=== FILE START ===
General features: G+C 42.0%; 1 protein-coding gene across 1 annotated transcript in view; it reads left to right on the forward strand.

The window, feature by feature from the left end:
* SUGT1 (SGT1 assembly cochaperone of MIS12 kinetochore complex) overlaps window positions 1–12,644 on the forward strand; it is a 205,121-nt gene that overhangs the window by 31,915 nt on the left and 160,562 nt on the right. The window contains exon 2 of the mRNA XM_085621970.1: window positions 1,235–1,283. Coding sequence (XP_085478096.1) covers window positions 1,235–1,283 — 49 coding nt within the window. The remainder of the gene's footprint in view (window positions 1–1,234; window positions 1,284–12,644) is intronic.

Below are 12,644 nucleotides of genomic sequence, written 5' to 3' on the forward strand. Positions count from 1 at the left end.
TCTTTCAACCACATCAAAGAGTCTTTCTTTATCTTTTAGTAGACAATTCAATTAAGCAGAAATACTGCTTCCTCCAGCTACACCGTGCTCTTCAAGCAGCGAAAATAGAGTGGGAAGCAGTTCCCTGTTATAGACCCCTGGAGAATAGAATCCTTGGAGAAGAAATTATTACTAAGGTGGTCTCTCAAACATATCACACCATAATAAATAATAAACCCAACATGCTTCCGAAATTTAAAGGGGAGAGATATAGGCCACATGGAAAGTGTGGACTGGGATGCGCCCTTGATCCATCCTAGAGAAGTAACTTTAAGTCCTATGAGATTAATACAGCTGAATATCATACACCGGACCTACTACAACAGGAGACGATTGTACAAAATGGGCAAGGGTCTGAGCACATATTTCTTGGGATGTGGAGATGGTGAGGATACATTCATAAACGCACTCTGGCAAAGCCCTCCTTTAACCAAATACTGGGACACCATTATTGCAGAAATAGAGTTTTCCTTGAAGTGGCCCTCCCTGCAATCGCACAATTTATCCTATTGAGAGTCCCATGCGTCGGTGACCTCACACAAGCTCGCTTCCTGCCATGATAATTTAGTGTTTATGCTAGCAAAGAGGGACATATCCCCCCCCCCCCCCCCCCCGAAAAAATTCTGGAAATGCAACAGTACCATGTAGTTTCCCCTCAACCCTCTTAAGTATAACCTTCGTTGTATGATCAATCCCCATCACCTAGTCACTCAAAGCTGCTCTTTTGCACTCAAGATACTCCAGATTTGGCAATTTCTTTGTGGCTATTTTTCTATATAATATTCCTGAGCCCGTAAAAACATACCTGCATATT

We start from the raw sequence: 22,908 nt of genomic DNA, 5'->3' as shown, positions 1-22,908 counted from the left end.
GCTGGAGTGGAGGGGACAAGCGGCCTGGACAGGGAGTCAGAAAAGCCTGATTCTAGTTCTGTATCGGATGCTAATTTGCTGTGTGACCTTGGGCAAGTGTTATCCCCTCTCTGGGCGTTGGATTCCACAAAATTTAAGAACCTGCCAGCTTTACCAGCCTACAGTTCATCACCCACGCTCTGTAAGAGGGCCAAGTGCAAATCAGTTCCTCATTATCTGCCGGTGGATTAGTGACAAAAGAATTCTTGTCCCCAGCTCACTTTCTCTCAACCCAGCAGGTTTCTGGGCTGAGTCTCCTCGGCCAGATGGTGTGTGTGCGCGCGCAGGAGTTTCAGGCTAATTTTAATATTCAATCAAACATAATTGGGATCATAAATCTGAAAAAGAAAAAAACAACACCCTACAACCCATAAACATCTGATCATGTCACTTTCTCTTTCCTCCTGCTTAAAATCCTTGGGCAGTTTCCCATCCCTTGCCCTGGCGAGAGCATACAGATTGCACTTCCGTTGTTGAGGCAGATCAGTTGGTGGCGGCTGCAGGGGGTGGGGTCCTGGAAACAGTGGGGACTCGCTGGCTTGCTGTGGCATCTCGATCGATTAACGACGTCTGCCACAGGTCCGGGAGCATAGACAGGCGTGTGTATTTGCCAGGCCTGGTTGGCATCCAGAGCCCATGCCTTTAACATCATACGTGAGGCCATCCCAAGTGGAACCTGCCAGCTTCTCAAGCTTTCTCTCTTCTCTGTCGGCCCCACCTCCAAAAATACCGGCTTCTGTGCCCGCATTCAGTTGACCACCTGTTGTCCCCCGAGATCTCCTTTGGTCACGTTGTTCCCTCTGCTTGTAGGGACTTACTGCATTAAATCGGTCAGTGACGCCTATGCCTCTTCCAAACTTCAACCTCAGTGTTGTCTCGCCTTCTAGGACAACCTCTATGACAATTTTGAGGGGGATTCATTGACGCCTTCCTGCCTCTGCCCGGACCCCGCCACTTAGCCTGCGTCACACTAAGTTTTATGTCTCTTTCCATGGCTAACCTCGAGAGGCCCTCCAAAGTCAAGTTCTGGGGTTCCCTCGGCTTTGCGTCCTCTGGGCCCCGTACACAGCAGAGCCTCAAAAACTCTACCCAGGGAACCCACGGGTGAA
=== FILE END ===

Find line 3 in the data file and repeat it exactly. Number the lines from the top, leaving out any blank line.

* SUGT1 (SGT1 assembly cochaperone of MIS12 kinetochore complex) overlaps window positions 1–12,644 on the forward strand; it is a 205,121-nt gene that overhangs the window by 31,915 nt on the left and 160,562 nt on the right. The window contains exon 2 of the mRNA XM_085621970.1: window positions 1,235–1,283. Coding sequence (XP_085478096.1) covers window positions 1,235–1,283 — 49 coding nt within the window. The remainder of the gene's footprint in view (window positions 1–1,234; window positions 1,284–12,644) is intronic.